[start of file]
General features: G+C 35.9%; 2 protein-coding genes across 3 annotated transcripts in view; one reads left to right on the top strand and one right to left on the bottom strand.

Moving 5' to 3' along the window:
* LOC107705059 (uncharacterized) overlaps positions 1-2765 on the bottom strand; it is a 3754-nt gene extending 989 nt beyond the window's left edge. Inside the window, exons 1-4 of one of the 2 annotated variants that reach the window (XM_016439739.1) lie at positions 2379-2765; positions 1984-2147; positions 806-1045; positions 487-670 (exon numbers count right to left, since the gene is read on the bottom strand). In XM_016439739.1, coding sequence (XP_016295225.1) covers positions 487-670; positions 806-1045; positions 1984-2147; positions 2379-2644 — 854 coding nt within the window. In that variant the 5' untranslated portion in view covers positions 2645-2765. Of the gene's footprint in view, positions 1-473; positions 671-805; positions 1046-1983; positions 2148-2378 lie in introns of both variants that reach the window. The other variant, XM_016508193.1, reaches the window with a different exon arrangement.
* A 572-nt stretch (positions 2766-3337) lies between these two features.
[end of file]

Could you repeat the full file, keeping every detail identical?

General features: G+C 35.9%; 2 protein-coding genes across 3 annotated transcripts in view; one reads left to right on the top strand and one right to left on the bottom strand.

Moving 5' to 3' along the window:
* LOC107705059 (uncharacterized) overlaps positions 1-2765 on the bottom strand; it is a 3754-nt gene extending 989 nt beyond the window's left edge. Inside the window, exons 1-4 of one of the 2 annotated variants that reach the window (XM_016439739.1) lie at positions 2379-2765; positions 1984-2147; positions 806-1045; positions 487-670 (exon numbers count right to left, since the gene is read on the bottom strand). In XM_016439739.1, coding sequence (XP_016295225.1) covers positions 487-670; positions 806-1045; positions 1984-2147; positions 2379-2644 — 854 coding nt within the window. In that variant the 5' untranslated portion in view covers positions 2645-2765. Of the gene's footprint in view, positions 1-473; positions 671-805; positions 1046-1983; positions 2148-2378 lie in introns of both variants that reach the window. The other variant, XM_016508193.1, reaches the window with a different exon arrangement.
* A 572-nt stretch (positions 2766-3337) lies between these two features.